The Secretary-General of the International Seabed Authority, Mr Nii A. Odunton says the level of interest in deep seabed mining has increased rapidly and significantly after decades of being 'on hold'.
Speaking at a media event in London on Thursday, 14 March for the launch of UK Seabed Resources Ltd., the latest exploration contractor with the ISA, Mr Odunton said the increase in interest was a welcome and positive development - driven by the dramatic increase in metal demand, increase in metal prices, decline in the tonnage and grade of land-based nickel, copper and cobalt sulphide deposits and technological advances in deep seabed mining and processing.
He said that in recent years there have been clear signs that the private sector and the financial institutions that support it believe that deep seabed mining can be commercially viable.
He further stated that since the Authority became operational in 1996, its primary task has been a painstaking process of rule making designed to ensure that the regulatory regime for exploration is robust, predictable and providing not only for security of tenure for investors but also the necessary protection for the international community as a whole in terms of responsibility for environmental damage.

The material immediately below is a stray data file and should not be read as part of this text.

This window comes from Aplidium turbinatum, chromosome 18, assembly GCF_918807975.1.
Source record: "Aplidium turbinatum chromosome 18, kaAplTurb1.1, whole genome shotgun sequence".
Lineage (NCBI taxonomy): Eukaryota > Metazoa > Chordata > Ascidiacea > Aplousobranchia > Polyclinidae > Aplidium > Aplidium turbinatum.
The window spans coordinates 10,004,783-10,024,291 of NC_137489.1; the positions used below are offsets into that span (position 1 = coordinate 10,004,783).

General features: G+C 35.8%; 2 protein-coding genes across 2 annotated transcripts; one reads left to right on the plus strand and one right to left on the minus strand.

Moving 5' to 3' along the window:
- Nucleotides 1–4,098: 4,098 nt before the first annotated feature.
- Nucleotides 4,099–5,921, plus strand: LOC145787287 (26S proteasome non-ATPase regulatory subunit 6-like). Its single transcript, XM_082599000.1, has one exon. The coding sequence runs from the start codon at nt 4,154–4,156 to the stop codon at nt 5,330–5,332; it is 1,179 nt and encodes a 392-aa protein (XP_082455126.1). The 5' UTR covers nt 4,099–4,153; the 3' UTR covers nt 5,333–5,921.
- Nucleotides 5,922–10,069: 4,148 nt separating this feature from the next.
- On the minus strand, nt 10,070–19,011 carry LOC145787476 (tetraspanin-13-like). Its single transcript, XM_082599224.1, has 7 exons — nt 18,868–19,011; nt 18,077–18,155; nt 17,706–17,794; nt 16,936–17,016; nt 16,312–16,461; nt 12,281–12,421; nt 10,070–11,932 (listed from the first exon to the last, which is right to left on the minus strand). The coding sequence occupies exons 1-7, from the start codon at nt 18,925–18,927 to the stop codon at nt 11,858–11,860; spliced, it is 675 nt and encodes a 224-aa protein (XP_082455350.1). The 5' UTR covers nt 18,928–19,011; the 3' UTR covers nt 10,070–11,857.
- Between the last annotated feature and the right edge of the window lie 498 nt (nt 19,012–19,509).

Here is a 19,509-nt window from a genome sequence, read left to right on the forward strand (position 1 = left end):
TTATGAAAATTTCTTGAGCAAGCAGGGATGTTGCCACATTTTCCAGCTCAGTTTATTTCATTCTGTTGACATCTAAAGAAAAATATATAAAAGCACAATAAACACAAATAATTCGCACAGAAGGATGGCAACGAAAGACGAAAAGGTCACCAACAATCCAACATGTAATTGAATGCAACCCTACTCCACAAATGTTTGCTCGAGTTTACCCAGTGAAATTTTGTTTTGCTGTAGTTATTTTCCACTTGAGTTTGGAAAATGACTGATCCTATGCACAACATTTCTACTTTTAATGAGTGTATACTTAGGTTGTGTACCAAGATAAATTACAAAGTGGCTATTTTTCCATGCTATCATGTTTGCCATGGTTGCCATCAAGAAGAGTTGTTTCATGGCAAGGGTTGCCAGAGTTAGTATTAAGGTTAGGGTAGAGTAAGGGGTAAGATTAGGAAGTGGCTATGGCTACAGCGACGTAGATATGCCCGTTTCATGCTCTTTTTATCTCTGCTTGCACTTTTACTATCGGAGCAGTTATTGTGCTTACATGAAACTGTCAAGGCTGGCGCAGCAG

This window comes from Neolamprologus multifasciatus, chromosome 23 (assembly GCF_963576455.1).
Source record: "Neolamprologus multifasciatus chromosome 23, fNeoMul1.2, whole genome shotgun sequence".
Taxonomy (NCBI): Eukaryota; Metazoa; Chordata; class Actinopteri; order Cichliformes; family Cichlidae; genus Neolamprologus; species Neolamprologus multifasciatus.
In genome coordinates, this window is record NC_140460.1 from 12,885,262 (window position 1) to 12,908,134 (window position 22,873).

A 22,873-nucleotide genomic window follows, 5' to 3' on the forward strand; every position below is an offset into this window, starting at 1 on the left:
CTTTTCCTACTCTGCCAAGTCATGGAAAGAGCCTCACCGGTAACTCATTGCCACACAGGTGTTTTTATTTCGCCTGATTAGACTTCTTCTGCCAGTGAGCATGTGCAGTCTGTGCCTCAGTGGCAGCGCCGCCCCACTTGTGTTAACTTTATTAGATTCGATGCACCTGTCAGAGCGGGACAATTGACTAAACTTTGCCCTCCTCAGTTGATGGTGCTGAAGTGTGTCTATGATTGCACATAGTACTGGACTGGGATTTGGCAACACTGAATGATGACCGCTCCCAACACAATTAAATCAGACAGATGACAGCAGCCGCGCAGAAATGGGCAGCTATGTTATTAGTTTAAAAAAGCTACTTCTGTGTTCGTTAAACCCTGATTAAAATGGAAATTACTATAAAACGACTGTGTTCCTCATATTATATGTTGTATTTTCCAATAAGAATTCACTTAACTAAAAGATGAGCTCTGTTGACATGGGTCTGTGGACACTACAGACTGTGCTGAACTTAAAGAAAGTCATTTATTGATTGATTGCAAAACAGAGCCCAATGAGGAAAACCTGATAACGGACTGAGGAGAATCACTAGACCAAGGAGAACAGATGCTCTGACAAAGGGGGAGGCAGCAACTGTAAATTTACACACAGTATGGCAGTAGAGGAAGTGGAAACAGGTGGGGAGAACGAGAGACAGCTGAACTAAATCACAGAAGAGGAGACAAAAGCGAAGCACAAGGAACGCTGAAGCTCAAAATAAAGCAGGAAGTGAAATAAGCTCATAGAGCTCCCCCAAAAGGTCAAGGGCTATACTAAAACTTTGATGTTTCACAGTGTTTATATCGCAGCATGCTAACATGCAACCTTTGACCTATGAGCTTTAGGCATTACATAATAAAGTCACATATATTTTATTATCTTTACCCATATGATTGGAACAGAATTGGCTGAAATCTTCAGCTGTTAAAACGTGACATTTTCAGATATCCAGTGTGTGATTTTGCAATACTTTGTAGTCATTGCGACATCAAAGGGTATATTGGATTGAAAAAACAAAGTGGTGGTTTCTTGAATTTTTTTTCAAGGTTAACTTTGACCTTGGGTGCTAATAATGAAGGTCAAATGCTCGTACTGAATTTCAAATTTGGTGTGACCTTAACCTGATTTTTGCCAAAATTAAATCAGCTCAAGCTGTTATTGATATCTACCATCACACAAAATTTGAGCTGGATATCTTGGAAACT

The International Seabed Authority has since 2001, issued 13 licences - with another six in prospect.
Established under the 1982 UN Convention on the Law of the Sea, the international community through the International Seabed Authority administers all mineral-related activities in the international seabed area beyond the limits of national jurisdiction for the common heritage of mankind, to be developed for the benefit of mankind as a whole.
EXTERNAL PRESS RELEASES
UK Seabed Resources joins deep-ocean mineral-mining rush
David Cameron says seabed mining could be worth £40bn to Britain
UK awards seabed mining licence
Lockheed to Use Soviet Submarine Hunt Data in Sea Mine Plan
UK government backs seabed mining sector
UK Government sponsors Lockheed Martin UK subsidiary for licence to harvest Polymetallic Nodules